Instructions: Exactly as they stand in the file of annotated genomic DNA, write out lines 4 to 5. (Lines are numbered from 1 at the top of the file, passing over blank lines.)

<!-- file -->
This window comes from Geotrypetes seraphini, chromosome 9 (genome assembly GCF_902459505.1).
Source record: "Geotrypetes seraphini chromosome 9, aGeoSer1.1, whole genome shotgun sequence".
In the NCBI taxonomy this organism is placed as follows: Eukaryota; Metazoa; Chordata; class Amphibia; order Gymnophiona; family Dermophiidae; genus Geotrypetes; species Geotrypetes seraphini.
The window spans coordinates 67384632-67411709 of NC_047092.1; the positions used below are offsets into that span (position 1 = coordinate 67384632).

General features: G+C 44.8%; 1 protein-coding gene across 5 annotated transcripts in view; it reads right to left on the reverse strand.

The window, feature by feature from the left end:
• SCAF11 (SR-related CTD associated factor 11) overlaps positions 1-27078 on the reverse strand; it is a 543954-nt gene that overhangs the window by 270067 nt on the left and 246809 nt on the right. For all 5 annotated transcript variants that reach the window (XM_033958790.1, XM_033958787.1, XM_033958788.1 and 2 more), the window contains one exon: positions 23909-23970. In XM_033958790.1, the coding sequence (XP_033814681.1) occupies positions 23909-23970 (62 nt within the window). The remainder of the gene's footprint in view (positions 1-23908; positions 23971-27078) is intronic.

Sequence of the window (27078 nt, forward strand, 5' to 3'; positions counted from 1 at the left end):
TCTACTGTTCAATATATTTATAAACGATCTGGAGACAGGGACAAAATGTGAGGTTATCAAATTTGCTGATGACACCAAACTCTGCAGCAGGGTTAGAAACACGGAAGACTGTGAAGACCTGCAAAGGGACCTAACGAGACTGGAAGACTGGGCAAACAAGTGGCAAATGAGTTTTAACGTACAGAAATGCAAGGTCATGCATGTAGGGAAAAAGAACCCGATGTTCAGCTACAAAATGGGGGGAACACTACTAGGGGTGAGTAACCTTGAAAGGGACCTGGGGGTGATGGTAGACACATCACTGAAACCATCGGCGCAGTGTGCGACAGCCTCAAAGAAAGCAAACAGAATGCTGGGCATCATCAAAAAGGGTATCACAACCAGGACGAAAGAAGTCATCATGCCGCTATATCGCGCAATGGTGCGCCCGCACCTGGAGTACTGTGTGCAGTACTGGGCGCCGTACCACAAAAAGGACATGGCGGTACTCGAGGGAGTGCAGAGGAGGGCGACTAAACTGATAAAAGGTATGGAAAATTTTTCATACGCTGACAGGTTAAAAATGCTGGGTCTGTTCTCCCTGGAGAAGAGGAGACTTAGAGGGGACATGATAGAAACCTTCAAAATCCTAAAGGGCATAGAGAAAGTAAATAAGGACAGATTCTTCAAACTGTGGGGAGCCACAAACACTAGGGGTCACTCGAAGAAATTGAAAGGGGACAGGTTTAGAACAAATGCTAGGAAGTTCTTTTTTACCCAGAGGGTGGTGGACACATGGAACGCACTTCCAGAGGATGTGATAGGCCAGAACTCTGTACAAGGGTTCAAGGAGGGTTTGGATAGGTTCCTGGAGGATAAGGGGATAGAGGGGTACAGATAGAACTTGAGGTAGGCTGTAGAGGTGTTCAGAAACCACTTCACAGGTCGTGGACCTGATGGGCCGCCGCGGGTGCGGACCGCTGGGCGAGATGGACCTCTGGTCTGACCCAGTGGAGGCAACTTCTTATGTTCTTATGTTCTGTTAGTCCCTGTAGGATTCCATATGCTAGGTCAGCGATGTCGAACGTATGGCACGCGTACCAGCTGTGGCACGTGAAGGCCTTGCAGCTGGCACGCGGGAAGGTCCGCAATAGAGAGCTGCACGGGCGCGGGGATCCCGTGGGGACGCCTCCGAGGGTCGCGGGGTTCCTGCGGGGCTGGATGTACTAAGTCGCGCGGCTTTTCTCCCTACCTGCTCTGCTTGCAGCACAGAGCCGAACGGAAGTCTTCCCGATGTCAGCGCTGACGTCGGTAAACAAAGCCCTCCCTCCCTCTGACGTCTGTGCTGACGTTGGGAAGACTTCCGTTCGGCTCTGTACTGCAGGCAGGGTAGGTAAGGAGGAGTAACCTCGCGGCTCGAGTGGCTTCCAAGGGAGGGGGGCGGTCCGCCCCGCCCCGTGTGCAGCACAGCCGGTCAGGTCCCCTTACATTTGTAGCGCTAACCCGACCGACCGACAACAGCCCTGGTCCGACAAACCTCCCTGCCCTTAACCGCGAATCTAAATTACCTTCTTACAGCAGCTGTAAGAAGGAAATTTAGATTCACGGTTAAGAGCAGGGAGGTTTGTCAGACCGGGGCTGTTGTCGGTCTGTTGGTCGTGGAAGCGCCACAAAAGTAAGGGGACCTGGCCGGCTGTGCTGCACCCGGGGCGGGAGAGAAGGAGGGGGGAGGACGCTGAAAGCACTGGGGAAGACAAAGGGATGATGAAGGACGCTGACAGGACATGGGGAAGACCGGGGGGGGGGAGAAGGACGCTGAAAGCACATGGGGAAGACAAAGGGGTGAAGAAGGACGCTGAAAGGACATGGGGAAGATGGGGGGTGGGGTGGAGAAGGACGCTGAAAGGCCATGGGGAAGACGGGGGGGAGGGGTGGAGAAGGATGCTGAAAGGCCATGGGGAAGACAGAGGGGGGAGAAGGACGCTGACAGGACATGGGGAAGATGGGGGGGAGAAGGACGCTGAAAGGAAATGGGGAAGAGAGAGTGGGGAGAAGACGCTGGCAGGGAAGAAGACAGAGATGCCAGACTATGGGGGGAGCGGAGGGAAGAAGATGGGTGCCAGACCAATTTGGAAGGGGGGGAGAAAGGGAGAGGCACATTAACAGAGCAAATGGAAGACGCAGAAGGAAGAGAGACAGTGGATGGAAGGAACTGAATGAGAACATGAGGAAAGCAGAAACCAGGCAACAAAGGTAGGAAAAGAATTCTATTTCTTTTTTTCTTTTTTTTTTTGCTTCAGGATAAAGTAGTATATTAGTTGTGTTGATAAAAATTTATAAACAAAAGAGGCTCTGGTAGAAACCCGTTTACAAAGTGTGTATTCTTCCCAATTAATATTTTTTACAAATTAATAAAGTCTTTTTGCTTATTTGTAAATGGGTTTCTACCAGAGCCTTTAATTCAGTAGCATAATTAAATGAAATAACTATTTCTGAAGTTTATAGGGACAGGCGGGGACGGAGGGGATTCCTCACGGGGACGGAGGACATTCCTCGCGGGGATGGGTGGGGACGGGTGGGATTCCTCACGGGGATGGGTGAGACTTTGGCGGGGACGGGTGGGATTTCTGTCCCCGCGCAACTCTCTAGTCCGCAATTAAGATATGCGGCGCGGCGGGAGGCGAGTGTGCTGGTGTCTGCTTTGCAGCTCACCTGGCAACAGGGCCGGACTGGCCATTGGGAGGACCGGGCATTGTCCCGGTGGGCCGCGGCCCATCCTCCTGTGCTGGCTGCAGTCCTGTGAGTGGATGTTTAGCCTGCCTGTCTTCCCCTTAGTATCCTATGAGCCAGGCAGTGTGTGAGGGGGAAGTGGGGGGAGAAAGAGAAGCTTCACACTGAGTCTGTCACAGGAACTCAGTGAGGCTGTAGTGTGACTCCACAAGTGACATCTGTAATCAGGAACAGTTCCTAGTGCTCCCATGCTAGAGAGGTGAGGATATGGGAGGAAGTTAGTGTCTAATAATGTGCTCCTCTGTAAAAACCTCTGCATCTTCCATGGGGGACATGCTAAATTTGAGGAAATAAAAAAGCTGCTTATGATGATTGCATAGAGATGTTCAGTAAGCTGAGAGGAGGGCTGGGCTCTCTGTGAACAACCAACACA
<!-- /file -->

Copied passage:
The window spans coordinates 67384632-67411709 of NC_047092.1; the positions used below are offsets into that span (position 1 = coordinate 67384632).

General features: G+C 44.8%; 1 protein-coding gene across 5 annotated transcripts in view; it reads right to left on the reverse strand.